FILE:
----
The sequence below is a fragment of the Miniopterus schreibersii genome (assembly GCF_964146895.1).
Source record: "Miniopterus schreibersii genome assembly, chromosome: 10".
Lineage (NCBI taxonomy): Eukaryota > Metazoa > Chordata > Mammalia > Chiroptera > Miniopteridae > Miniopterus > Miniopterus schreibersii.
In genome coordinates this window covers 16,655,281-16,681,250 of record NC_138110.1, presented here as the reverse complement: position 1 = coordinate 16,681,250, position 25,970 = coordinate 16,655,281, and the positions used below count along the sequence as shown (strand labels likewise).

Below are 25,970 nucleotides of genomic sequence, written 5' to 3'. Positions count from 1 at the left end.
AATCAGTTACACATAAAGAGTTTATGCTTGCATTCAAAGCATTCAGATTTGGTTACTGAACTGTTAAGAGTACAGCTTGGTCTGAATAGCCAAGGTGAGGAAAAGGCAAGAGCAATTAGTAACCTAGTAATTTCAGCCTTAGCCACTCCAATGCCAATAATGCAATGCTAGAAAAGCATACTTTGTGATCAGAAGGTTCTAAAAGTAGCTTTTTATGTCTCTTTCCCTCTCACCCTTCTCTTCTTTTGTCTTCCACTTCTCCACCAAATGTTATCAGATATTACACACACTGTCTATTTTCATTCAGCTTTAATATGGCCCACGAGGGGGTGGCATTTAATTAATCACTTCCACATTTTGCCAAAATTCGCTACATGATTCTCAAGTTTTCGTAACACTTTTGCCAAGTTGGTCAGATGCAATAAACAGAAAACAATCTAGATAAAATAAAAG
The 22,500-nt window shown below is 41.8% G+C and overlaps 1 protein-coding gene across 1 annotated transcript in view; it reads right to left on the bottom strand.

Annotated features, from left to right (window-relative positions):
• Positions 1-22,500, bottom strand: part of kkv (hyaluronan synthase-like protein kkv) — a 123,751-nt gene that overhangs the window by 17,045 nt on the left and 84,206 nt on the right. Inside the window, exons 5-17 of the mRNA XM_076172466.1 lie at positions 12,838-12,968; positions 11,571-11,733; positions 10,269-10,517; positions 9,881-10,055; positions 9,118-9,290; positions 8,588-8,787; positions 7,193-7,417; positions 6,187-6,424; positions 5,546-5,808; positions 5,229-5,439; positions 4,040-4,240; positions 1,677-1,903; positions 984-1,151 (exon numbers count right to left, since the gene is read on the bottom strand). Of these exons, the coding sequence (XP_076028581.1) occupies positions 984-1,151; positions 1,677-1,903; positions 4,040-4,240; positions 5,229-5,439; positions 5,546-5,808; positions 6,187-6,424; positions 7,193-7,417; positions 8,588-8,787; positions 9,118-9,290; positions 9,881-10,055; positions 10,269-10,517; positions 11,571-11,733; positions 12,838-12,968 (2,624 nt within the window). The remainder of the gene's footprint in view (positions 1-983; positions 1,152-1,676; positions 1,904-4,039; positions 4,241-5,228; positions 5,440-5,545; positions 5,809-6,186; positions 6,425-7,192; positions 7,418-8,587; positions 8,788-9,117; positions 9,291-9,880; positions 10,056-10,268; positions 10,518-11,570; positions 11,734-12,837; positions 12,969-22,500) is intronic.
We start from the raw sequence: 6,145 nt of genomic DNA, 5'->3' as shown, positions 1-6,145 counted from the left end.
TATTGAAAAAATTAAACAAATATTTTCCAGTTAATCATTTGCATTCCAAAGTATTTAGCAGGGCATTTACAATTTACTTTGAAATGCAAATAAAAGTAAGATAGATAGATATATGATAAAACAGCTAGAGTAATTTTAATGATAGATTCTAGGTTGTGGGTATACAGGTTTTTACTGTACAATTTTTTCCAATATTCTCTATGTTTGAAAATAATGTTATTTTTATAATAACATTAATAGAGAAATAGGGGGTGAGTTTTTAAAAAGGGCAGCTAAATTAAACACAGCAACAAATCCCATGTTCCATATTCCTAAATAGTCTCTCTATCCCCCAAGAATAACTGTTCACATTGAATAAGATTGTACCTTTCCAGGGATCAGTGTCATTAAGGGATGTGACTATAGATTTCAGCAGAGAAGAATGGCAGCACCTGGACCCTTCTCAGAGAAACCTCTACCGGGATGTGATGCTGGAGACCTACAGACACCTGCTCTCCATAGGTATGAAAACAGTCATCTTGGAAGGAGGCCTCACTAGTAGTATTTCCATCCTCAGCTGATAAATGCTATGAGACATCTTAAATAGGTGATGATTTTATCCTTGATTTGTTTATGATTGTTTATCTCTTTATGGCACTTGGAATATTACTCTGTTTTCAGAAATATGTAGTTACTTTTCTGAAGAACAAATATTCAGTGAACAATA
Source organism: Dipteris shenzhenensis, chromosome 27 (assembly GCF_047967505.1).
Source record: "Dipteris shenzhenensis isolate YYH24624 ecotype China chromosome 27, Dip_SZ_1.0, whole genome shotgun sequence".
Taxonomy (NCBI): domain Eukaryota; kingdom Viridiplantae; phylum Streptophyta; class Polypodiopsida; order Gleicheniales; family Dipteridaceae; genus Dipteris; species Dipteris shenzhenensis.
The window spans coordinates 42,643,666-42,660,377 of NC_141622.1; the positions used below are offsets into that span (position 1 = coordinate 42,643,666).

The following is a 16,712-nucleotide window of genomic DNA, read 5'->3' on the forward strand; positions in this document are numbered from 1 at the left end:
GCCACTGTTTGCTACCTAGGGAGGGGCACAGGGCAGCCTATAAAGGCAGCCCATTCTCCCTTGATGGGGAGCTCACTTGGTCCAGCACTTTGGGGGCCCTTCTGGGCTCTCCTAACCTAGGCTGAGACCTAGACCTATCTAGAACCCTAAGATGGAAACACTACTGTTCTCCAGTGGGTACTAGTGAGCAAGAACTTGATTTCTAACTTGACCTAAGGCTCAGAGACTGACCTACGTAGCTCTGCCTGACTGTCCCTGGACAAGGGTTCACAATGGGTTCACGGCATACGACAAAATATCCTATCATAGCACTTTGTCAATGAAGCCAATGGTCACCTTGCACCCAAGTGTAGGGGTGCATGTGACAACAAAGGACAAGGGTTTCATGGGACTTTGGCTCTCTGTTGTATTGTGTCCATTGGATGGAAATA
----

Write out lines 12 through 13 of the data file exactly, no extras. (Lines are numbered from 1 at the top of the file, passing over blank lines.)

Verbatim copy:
Source organism: Dipteris shenzhenensis, chromosome 27 (assembly GCF_047967505.1).
Source record: "Dipteris shenzhenensis isolate YYH24624 ecotype China chromosome 27, Dip_SZ_1.0, whole genome shotgun sequence".